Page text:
Little progress has been made to modernise a controversial agreement on energy investments that activists warn could derail decarbonisation efforts in Europe and across the globe, according to leaked documents.
The fifth round of negotiations on reforming the Energy Charter Treaty – an international agreement that allows energy companies to sue governments for decisions impacting their investments – took place in early June.
But attempts by the European Commission to bring the treaty in line with international climate goals have so far fallen flat, according to two leaked diplomatic cables.
“The atmosphere was constructive, but progress was limited, especially on energy issues,” reads one of the leaked diplomatic cables, which was written after a meeting the EU Council’s Working Party on Energy, where the European Commission recently gave EU countries an overview of progress made in the negotiations.
“No substantial progress was made on the definition of economic activity in the energy sector,” the cable says, referring to a section listing which types of energy infrastructure are protected under the treaty.
At the moment, that definition includes almost all energy sources, from coal to renewables. The European Commission, which negotiates on behalf of the 27 EU member states, has proposed gradually reducing protection for fossil fuel investments but has seen little support from other treaty signatories.
Unanimity is required to modify the treaty, whose 54 members include countries like Azerbaijan and Kazakhstan, which are heavily reliant on fossil fuel export revenues and have little incentive to reform.
A sixth round of negotiations to reform the Energy Charter Treaty is opening on Tuesday (6 July) by which point the European Commission hopes to have rallied more support from non-EU states, like the UK and Balkan countries.
However, support for the EU’s reform plan was close to non-existent in the last negotiation round, where only six signatories even expressed views on the Commission’s proposal.
Kazakhstan was the only country to express an official position on the EU proposal and it “openly rejected” it, the documents show.
“After two hours of negotiations, it was clear that the EU proposal did not have enough support. None of the larger contracting parties was prepared to support the EU proposal in its current form. It would be necessary to examine where the EU’s flexibility could lie,” one of the leaked cables says.
EU countries growing impatient
Even if negotiations were to be successful, the EU proposal has been criticised by environmental groups for lacking ambition.
“What is being negotiated here is incompatible with the Paris Agreement. The climate crisis allows no time to wait for negotiations that go nowhere, so EU member states must pack up and leave the ECT by November’s UN climate summit,” said Paul de Clerck, economic justice coordinator at Friends of the Earth Europe, an NGO.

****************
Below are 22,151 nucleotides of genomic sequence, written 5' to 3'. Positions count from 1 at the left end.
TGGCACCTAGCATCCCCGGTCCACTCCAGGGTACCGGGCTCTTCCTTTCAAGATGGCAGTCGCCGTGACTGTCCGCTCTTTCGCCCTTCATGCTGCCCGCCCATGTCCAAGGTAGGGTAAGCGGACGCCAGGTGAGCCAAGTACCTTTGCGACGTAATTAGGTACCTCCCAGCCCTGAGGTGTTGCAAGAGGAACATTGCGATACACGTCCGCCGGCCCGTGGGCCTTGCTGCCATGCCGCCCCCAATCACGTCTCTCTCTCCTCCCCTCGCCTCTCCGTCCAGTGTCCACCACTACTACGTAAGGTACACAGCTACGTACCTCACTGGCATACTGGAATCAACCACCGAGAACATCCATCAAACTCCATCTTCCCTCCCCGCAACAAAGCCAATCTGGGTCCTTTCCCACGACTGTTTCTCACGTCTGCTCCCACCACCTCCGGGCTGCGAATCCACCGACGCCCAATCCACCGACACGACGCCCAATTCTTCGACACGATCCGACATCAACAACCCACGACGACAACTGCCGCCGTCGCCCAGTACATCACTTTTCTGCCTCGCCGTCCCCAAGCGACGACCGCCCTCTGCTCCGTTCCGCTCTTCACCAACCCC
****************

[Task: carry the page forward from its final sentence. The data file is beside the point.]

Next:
The cables also show that, despite pressure from countries like France and Spain, “withdrawal was not option A” for the European Commission, which continues to negotiate in good faith, hoping to find an agreement.
Some EU countries, however, are growing impatient.
“France renewed its demand for an EU exit plan. They were still sceptical about the developments. Many contracting parties would not get involved. There is little progress on important issues,” according to one of the leaked cables.
There are now suggestions that Poland is ready to back a joint withdrawal, according to one of the diplomatic documents, which says: “Poland and France reiterated their position to look at the consequences of a possible failure of the modernisation process, and they wish to concretely study the option of a coordinated EU exit.”
Germany, meanwhile, is “open to consider compromise proposals” while Austria said modernising the treaty is still the preferred path to leaving.
An out of date treaty
Concern has grown about the treaty hampering the energy transition following two lawsuits against the Netherlands for its coal phase-out law. The Dutch plan to ditch coal by 2030 has been met with compensation claims from German company, RWE, and Uniper.
“This toxic treaty is a sword of Damocles threatening to come down with multi-billion euro compensation claims when countries enact climate policies. We call on European leaders to end this perverse system by immediately withdrawing instead of wasting time in a failed reform process,” said Cornelia Maarfield, trade and climate project manager at Climate Action Network Europe.
The NGO is one of over 400 signatories to a joint statement on the treaty, calling it “an obstacle to the clean energy transition” that must be ended.
“The ECT discourages governments from taking bold decisions: any attempt to change public
policies or public subsidies in the energy sector can lead to millions or even billions in claims
that are paid with taxpayers money,” it warns.
On Tuesday, campaigners protested in Brussels, hanging a sword of Damocles over caricatures of European Commission President Ursula von der Leyen, German Chancellor Angela Merkel, French President Emmanuel Macron and Dutch Prime Minister Mark Rutte.
They called for the European Union and all EU countries to exit the treaty by the COP26 climate summit in November.
However, there are concerns that leaving the treaty could be ineffective because of a sunset clause that means investments will still be protected for twenty years. While walking out would mean no new investments are covered, protection would still be granted to fossil fuel investments.
To get around this, European countries could agree on a change to the treaty applicable only to them that would prevent certain claims. This would be effective as most of the claims are between EU countries.
[Edited by Frédéric Simon]